Recents Podcasts, Articles and Odds & Ends

I wanted to highlight some of my recent podcasts, articles and other odds & ends.

If you are in St. Louis this Thursday and Friday, I’ll be at the ABA Law Practice Division Spring Meeting and the Law Firm Marketing Strategies Conference (excellent group of speakers and topics – highly recommended).

Tom Mighell and I have continued our biweekly episodes of The Kennedy-Mighell Report podcast, recently hitting the episode 125 milestone. The last few episodes have been especially fun and we appreciate the good feedback we’ve gotten. We also had a great time at ABA TECHSHOW hanging out with the Legal Talk Network team. As always, the best way to get the podcast is to subscribe to it (free) in iTunes.

Recent episodes:Kennedy-Mighell Report picture

Presentation Tips for Legal Professionals

ABA TECHSHOW 2014 Wrapup

Legal Ethics and Cybersecurity

Talking Legal Evolution: Innovation’s Pace in the Legal Industry

The Benefits of Tech Automation: Why Attorneys Should Opt In

A few recent articles:

Allison Shields and I wrote a popular article (several requests for reprinting already) called “Fourteen LinkedIn Tips for 2014” in the ABA’s Law Practice Today webzine. There are even more tips in our new book, LinkedIn in One Hour.

My ABA Journal technology column is now called “Kennedy on Tech.” The three most recent columns are:

What can ‘gamification’ do for lawyers?

Social media has trade-offs for lawyers

5 ways to make good on your New Year’s tech resolutions

I do a limited amount of speaking these days (but am always happy to be asked). I’ve lately been speaking about LinkedIn on webinars, social media ethics at the Mound City Bar Association’s Ronda F. Williams CLE Retreat (named in honor of Ronda Williams, a lawyer who impacted many people and died far too young), and digital estate planning. I also recently enjoyed getting to speak to law students at Washington University Law School.

On May 15, I’m debuting a new presentation called “Ethical Cybersecurity for the Non-technical Lawyer” at the St. Louis Corporate Counsel Institute, co-sponsored by the Association of Corporate Counsel – St. Louis Chapter and the Bar Association of Metropolitan St. Louis. I’m glad I checked the location when I grabbed the link above because I hadn’t realized the event has moved to a new location.

And those are some of my recent podcasts, articles and other odds & ends

[Originally posted on DennisKennedy.Blog (]

View Dennis Kennedy's profile on LinkedIn

Follow my microblog on Twitter – @dkennedyblog. Follow me – @denniskennedy

LinkedIn in One Hour for Lawyers (Second Edition), the new book from Allison Shields and me, is now available (iBook version also available). Our previous book, Facebook in One Hour for Lawyers, is also available (iBook version here). Also still available, The Lawyer’s Guide to Collaboration Tools and Technologies: Smart Ways to Work Together, by Dennis Kennedy and Tom Mighell.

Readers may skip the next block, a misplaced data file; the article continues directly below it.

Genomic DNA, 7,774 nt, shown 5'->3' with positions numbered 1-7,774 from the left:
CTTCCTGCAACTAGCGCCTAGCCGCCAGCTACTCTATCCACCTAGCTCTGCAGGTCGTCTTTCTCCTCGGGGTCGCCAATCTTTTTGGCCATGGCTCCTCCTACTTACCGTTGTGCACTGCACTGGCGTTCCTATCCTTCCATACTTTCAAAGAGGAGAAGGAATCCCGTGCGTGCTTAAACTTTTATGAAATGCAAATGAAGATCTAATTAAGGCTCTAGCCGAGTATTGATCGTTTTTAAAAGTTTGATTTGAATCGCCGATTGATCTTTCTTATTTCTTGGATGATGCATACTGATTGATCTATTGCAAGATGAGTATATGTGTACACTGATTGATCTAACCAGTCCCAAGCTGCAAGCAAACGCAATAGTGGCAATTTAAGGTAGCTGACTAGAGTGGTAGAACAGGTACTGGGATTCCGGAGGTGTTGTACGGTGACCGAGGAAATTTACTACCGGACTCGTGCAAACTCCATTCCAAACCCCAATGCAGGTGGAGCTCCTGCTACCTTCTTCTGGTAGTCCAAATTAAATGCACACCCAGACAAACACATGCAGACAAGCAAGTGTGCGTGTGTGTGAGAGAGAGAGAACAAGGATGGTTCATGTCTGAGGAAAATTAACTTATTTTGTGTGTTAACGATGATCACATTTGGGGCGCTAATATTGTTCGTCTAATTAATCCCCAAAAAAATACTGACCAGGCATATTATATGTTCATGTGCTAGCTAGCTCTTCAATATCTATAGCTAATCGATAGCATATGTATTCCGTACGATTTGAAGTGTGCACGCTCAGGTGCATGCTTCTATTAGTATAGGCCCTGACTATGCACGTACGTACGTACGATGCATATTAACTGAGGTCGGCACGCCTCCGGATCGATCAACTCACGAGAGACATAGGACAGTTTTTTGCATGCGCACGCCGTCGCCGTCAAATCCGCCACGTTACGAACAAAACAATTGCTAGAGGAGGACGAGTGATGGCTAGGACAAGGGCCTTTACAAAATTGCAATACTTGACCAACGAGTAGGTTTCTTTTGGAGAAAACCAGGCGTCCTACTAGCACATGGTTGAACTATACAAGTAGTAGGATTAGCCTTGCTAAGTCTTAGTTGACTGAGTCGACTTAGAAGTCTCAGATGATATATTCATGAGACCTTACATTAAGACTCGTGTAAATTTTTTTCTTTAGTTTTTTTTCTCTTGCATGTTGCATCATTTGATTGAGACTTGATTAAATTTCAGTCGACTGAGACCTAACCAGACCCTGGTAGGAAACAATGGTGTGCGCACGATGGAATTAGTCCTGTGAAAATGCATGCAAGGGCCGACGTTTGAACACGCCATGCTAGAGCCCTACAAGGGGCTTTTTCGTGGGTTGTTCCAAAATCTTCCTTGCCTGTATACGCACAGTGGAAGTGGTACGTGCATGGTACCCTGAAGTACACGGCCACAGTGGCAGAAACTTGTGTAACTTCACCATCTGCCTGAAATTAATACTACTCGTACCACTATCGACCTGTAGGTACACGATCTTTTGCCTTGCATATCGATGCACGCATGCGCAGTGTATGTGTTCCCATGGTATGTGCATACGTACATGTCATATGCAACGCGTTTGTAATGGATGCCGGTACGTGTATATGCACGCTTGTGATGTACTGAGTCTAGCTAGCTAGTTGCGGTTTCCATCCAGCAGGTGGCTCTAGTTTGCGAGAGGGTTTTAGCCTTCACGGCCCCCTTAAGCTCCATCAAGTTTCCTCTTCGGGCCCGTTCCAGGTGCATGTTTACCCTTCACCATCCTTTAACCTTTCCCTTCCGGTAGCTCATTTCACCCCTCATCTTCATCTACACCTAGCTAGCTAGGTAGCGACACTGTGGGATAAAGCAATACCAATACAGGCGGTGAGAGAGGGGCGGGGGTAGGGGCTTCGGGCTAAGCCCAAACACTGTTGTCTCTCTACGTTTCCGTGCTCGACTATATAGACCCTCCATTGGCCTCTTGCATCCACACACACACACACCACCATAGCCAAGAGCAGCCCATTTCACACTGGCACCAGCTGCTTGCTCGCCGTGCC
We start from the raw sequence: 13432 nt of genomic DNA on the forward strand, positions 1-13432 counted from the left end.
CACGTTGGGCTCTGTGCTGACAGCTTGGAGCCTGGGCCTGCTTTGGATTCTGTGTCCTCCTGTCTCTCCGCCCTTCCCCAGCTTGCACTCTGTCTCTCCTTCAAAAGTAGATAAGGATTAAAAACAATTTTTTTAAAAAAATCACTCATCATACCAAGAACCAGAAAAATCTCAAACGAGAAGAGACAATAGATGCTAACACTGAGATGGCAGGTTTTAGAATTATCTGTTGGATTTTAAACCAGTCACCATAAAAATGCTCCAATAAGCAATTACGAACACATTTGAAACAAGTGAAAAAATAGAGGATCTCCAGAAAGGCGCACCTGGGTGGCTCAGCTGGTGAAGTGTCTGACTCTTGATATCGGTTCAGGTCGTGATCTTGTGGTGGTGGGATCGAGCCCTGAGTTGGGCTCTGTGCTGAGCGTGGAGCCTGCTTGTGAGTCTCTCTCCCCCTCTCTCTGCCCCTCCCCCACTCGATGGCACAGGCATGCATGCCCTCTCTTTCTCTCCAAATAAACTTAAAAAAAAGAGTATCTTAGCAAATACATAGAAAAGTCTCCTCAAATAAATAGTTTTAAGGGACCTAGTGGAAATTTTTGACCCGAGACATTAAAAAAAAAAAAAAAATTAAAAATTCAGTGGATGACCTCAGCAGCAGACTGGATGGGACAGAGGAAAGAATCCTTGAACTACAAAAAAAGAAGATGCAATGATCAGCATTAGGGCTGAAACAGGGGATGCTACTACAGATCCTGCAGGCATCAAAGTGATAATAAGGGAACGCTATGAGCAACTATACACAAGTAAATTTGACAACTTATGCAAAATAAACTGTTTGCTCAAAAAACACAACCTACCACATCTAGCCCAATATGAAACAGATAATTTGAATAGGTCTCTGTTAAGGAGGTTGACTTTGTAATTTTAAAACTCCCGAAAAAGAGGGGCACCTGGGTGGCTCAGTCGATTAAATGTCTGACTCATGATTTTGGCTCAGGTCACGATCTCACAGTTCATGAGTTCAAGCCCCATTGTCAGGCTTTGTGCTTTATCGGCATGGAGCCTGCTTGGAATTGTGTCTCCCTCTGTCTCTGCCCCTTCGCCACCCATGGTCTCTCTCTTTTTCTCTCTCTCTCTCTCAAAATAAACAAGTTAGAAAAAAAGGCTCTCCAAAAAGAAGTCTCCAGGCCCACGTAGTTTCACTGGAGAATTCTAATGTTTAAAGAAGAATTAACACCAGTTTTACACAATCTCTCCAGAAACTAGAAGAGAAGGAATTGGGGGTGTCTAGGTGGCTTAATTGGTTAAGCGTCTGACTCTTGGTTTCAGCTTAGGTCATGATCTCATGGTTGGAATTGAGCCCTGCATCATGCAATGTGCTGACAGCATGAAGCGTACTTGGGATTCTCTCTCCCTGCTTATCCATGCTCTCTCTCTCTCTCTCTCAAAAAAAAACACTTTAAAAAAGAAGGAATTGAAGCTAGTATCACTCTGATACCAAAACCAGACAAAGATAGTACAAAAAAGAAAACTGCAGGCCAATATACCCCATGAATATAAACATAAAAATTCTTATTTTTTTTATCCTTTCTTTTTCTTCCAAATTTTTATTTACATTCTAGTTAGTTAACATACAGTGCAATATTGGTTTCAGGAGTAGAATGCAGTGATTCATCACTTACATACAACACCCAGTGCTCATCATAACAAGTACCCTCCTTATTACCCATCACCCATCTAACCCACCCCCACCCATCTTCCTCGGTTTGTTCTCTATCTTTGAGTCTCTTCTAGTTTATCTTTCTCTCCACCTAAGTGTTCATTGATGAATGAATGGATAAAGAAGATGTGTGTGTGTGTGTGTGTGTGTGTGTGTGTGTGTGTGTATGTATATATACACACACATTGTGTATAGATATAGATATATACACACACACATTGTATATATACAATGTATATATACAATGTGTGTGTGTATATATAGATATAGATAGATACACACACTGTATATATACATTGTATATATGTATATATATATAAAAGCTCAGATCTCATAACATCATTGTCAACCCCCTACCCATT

How Technology Has Changed Communication and Collaboration With Clients

I’m excited to be a panelist at a CLE session the Standing Committee on Technology and Information Systems of the American Bar Association will sponsor the following CLE at the ABA Annual Meeting in Toronto, on August 5, 2011.

The session is titled “eAttorney, MiAttorney: How Technology Has Changed Communication and Collaboration With Clients.” It will happen on Friday, August 5 from 8:30 a.m. to 10:00 a.m. at the Metro Toronto Convention Center, Room 716B, 700 Level, South Building,

Here’s the description of the session:

Whether by iPad, Facebook or JDSupra, advancing technology is rapidly affecting the attorney/client relationship. What will the future hold? Come hear perspectives from corporate counsel, a legal futurist, and an ethics expert as they discuss key trends in the new ways lawyers communicate and collaborate with clients – and each other. The panel will focus in particular on emerging ethical requirements, and provide practical suggestions for strategies to meet the challenge and promise of evolving communication media.

Here’s the panel:

Moderator: Daniel Schwartz, Hartford, Connecticut

Panelists: Michael Downey, St. Louis, Missouri, Jordan Furlong, Ottawa, Canada
, Dennis Kennedy, St. Louis, Missouri

We’ve put together a great format for the session, you should get some great information, insights and ideas from this group. I’m really looking forward to this one. I hope you get the chance to attend this one.

Learn more about the ABA Annual Meeting, including registration information and the complete program book here

[Originally posted on DennisKennedy.Blog (]

Follow my microblog on Twitter – @dkennedyblog. Follow me – @denniskennedy

The Lawyer’s Guide to Collaboration Tools and Technologies: Smart Ways to Work Together, by Dennis Kennedy and Tom Mighell. Visit the companion website for the book at Twitter: @collabtools